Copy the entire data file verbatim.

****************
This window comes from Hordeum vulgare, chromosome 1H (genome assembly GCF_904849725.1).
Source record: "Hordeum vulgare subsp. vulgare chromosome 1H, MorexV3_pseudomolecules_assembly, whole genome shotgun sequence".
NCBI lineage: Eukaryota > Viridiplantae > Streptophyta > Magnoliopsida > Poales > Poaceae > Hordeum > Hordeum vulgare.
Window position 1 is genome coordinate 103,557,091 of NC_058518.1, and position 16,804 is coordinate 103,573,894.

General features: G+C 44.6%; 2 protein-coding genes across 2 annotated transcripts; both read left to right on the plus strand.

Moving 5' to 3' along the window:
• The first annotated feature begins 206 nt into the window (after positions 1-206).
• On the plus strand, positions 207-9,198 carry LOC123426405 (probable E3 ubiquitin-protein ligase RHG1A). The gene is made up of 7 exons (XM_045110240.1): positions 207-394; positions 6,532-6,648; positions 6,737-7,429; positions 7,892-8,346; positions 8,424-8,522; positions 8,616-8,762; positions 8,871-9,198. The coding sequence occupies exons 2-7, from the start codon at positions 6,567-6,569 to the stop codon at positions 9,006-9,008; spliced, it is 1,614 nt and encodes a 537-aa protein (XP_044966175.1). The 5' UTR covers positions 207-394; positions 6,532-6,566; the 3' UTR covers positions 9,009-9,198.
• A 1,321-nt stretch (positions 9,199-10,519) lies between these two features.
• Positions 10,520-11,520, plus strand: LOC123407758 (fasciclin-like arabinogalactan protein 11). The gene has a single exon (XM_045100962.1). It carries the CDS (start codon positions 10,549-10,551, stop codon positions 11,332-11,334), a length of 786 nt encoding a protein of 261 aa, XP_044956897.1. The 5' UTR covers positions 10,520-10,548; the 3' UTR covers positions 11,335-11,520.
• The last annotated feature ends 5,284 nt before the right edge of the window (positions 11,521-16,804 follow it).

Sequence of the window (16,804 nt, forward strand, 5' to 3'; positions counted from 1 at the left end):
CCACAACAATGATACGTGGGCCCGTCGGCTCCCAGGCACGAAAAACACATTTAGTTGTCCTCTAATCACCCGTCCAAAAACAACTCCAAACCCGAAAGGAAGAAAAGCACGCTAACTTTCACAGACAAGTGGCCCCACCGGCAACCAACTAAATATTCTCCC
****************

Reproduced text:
This window comes from Hordeum vulgare, chromosome 1H (genome assembly GCF_904849725.1).
Source record: "Hordeum vulgare subsp. vulgare chromosome 1H, MorexV3_pseudomolecules_assembly, whole genome shotgun sequence".
NCBI lineage: Eukaryota > Viridiplantae > Streptophyta > Magnoliopsida > Poales > Poaceae > Hordeum > Hordeum vulgare.
Window position 1 is genome coordinate 103,557,091 of NC_058518.1, and position 16,804 is coordinate 103,573,894.

General features: G+C 44.6%; 2 protein-coding genes across 2 annotated transcripts; both read left to right on the plus strand.

Moving 5' to 3' along the window:
• The first annotated feature begins 206 nt into the window (after positions 1-206).
• On the plus strand, positions 207-9,198 carry LOC123426405 (probable E3 ubiquitin-protein ligase RHG1A). The gene is made up of 7 exons (XM_045110240.1): positions 207-394; positions 6,532-6,648; positions 6,737-7,429; positions 7,892-8,346; positions 8,424-8,522; positions 8,616-8,762; positions 8,871-9,198. The coding sequence occupies exons 2-7, from the start codon at positions 6,567-6,569 to the stop codon at positions 9,006-9,008; spliced, it is 1,614 nt and encodes a 537-aa protein (XP_044966175.1). The 5' UTR covers positions 207-394; positions 6,532-6,566; the 3' UTR covers positions 9,009-9,198.
• A 1,321-nt stretch (positions 9,199-10,519) lies between these two features.
• Positions 10,520-11,520, plus strand: LOC123407758 (fasciclin-like arabinogalactan protein 11). The gene has a single exon (XM_045100962.1). It carries the CDS (start codon positions 10,549-10,551, stop codon positions 11,332-11,334), a length of 786 nt encoding a protein of 261 aa, XP_044956897.1. The 5' UTR covers positions 10,520-10,548; the 3' UTR covers positions 11,335-11,520.
• The last annotated feature ends 5,284 nt before the right edge of the window (positions 11,521-16,804 follow it).

Sequence of the window (16,804 nt, forward strand, 5' to 3'; positions counted from 1 at the left end):
CCACAACAATGATACGTGGGCCCGTCGGCTCCCAGGCACGAAAAACACATTTAGTTGTCCTCTAATCACCCGTCCAAAAACAACTCCAAACCCGAAAGGAAGAAAAGCACGCTAACTTTCACAGACAAGTGGCCCCACCGGCAACCAACTAAATATTCTCCC